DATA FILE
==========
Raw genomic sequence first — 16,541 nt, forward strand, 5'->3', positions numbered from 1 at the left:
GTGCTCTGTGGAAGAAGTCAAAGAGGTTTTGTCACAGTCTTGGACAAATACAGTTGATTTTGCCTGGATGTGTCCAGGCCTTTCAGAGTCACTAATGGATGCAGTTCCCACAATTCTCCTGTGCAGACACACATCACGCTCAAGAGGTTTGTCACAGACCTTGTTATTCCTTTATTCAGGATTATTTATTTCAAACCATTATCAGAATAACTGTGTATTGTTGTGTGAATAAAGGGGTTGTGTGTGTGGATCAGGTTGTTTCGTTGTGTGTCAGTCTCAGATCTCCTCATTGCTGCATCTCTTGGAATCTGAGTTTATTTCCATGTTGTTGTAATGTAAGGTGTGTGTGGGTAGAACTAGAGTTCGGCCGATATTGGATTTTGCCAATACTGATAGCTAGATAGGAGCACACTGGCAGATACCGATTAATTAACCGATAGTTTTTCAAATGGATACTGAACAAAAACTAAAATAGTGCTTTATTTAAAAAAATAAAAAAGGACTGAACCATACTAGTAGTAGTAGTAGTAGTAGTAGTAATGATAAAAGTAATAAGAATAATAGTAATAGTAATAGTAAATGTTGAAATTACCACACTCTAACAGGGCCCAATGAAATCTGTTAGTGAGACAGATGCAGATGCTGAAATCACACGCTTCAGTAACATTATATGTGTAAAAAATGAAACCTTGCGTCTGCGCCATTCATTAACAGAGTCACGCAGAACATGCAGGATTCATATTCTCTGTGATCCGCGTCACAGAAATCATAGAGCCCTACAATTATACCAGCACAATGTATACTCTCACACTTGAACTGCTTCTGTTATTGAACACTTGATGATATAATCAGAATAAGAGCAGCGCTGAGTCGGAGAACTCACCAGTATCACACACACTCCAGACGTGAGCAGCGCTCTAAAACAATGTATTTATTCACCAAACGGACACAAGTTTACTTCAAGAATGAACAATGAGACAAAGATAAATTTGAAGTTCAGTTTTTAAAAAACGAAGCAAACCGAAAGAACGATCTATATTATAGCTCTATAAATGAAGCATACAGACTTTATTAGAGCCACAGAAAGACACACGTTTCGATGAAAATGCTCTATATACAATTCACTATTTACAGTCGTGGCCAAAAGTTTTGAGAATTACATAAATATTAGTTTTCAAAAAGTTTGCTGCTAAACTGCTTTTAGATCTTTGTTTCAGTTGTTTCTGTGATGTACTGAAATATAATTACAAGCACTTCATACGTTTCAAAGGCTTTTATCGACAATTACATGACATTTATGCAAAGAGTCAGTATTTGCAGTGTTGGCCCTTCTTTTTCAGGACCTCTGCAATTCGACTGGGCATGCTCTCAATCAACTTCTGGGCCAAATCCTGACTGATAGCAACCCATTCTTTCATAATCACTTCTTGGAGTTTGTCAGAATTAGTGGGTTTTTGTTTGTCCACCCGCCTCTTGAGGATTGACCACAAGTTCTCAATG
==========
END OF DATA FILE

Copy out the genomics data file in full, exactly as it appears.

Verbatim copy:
Raw genomic sequence first — 16,541 nt, forward strand, 5'->3', positions numbered from 1 at the left:
GTGCTCTGTGGAAGAAGTCAAAGAGGTTTTGTCACAGTCTTGGACAAATACAGTTGATTTTGCCTGGATGTGTCCAGGCCTTTCAGAGTCACTAATGGATGCAGTTCCCACAATTCTCCTGTGCAGACACACATCACGCTCAAGAGGTTTGTCACAGACCTTGTTATTCCTTTATTCAGGATTATTTATTTCAAACCATTATCAGAATAACTGTGTATTGTTGTGTGAATAAAGGGGTTGTGTGTGTGGATCAGGTTGTTTCGTTGTGTGTCAGTCTCAGATCTCCTCATTGCTGCATCTCTTGGAATCTGAGTTTATTTCCATGTTGTTGTAATGTAAGGTGTGTGTGGGTAGAACTAGAGTTCGGCCGATATTGGATTTTGCCAATACTGATAGCTAGATAGGAGCACACTGGCAGATACCGATTAATTAACCGATAGTTTTTCAAATGGATACTGAACAAAAACTAAAATAGTGCTTTATTTAAAAAAATAAAAAAGGACTGAACCATACTAGTAGTAGTAGTAGTAGTAGTAGTAATGATAAAAGTAATAAGAATAATAGTAATAGTAATAGTAAATGTTGAAATTACCACACTCTAACAGGGCCCAATGAAATCTGTTAGTGAGACAGATGCAGATGCTGAAATCACACGCTTCAGTAACATTATATGTGTAAAAAATGAAACCTTGCGTCTGCGCCATTCATTAACAGAGTCACGCAGAACATGCAGGATTCATATTCTCTGTGATCCGCGTCACAGAAATCATAGAGCCCTACAATTATACCAGCACAATGTATACTCTCACACTTGAACTGCTTCTGTTATTGAACACTTGATGATATAATCAGAATAAGAGCAGCGCTGAGTCGGAGAACTCACCAGTATCACACACACTCCAGACGTGAGCAGCGCTCTAAAACAATGTATTTATTCACCAAACGGACACAAGTTTACTTCAAGAATGAACAATGAGACAAAGATAAATTTGAAGTTCAGTTTTTAAAAAACGAAGCAAACCGAAAGAACGATCTATATTATAGCTCTATAAATGAAGCATACAGACTTTATTAGAGCCACAGAAAGACACACGTTTCGATGAAAATGCTCTATATACAATTCACTATTTACAGTCGTGGCCAAAAGTTTTGAGAATTACATAAATATTAGTTTTCAAAAAGTTTGCTGCTAAACTGCTTTTAGATCTTTGTTTCAGTTGTTTCTGTGATGTACTGAAATATAATTACAAGCACTTCATACGTTTCAAAGGCTTTTATCGACAATTACATGACATTTATGCAAAGAGTCAGTATTTGCAGTGTTGGCCCTTCTTTTTCAGGACCTCTGCAATTCGACTGGGCATGCTCTCAATCAACTTCTGGGCCAAATCCTGACTGATAGCAACCCATTCTTTCATAATCACTTCTTGGAGTTTGTCAGAATTAGTGGGTTTTTGTTTGTCCACCCGCCTCTTGAGGATTGACCACAAGTTCTCAATG